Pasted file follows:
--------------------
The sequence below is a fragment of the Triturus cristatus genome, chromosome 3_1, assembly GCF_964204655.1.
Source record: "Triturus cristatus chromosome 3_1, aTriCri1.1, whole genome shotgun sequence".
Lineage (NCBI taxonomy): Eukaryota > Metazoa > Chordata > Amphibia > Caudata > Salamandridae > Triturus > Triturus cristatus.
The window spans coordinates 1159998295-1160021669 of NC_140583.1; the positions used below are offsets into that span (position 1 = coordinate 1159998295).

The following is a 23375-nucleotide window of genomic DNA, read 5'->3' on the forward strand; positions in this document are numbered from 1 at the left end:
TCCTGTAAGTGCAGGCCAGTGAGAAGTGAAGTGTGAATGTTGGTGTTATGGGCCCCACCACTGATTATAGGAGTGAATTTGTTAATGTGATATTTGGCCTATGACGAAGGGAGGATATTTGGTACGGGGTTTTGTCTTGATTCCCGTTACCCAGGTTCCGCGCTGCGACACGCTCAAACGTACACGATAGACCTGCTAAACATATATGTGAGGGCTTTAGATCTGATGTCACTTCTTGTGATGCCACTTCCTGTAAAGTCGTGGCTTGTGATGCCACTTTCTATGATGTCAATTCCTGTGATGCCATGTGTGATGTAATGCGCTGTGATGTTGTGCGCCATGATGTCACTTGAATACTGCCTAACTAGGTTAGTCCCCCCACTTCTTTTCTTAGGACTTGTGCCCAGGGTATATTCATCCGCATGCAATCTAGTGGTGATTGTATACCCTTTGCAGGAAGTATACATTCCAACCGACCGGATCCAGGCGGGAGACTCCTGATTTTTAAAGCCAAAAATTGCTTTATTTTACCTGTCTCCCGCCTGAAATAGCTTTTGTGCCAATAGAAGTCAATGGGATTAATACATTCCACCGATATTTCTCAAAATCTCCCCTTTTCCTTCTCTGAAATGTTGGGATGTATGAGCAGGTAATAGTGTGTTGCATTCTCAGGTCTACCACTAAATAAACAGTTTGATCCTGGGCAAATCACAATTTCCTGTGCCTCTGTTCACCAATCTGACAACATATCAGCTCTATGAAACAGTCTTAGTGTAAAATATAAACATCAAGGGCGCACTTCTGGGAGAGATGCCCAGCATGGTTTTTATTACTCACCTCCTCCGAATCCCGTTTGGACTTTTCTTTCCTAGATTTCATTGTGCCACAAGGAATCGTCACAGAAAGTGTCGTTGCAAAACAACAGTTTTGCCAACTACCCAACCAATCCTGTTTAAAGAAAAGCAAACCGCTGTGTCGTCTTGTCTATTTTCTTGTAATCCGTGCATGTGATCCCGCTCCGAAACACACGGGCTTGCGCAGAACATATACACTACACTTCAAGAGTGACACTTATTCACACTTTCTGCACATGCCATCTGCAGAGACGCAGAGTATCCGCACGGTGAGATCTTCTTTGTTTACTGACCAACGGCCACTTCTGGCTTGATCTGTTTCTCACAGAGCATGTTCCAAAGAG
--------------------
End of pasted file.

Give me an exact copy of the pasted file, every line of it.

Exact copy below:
The sequence below is a fragment of the Triturus cristatus genome, chromosome 3_1, assembly GCF_964204655.1.
Source record: "Triturus cristatus chromosome 3_1, aTriCri1.1, whole genome shotgun sequence".
Lineage (NCBI taxonomy): Eukaryota > Metazoa > Chordata > Amphibia > Caudata > Salamandridae > Triturus > Triturus cristatus.
The window spans coordinates 1159998295-1160021669 of NC_140583.1; the positions used below are offsets into that span (position 1 = coordinate 1159998295).

The following is a 23375-nucleotide window of genomic DNA, read 5'->3' on the forward strand; positions in this document are numbered from 1 at the left end:
TCCTGTAAGTGCAGGCCAGTGAGAAGTGAAGTGTGAATGTTGGTGTTATGGGCCCCACCACTGATTATAGGAGTGAATTTGTTAATGTGATATTTGGCCTATGACGAAGGGAGGATATTTGGTACGGGGTTTTGTCTTGATTCCCGTTACCCAGGTTCCGCGCTGCGACACGCTCAAACGTACACGATAGACCTGCTAAACATATATGTGAGGGCTTTAGATCTGATGTCACTTCTTGTGATGCCACTTCCTGTAAAGTCGTGGCTTGTGATGCCACTTTCTATGATGTCAATTCCTGTGATGCCATGTGTGATGTAATGCGCTGTGATGTTGTGCGCCATGATGTCACTTGAATACTGCCTAACTAGGTTAGTCCCCCCACTTCTTTTCTTAGGACTTGTGCCCAGGGTATATTCATCCGCATGCAATCTAGTGGTGATTGTATACCCTTTGCAGGAAGTATACATTCCAACCGACCGGATCCAGGCGGGAGACTCCTGATTTTTAAAGCCAAAAATTGCTTTATTTTACCTGTCTCCCGCCTGAAATAGCTTTTGTGCCAATAGAAGTCAATGGGATTAATACATTCCACCGATATTTCTCAAAATCTCCCCTTTTCCTTCTCTGAAATGTTGGGATGTATGAGCAGGTAATAGTGTGTTGCATTCTCAGGTCTACCACTAAATAAACAGTTTGATCCTGGGCAAATCACAATTTCCTGTGCCTCTGTTCACCAATCTGACAACATATCAGCTCTATGAAACAGTCTTAGTGTAAAATATAAACATCAAGGGCGCACTTCTGGGAGAGATGCCCAGCATGGTTTTTATTACTCACCTCCTCCGAATCCCGTTTGGACTTTTCTTTCCTAGATTTCATTGTGCCACAAGGAATCGTCACAGAAAGTGTCGTTGCAAAACAACAGTTTTGCCAACTACCCAACCAATCCTGTTTAAAGAAAAGCAAACCGCTGTGTCGTCTTGTCTATTTTCTTGTAATCCGTGCATGTGATCCCGCTCCGAAACACACGGGCTTGCGCAGAACATATACACTACACTTCAAGAGTGACACTTATTCACACTTTCTGCACATGCCATCTGCAGAGACGCAGAGTATCCGCACGGTGAGATCTTCTTTGTTTACTGACCAACGGCCACTTCTGGCTTGATCTGTTTCTCACAGAGCATGTTCCAAAGAG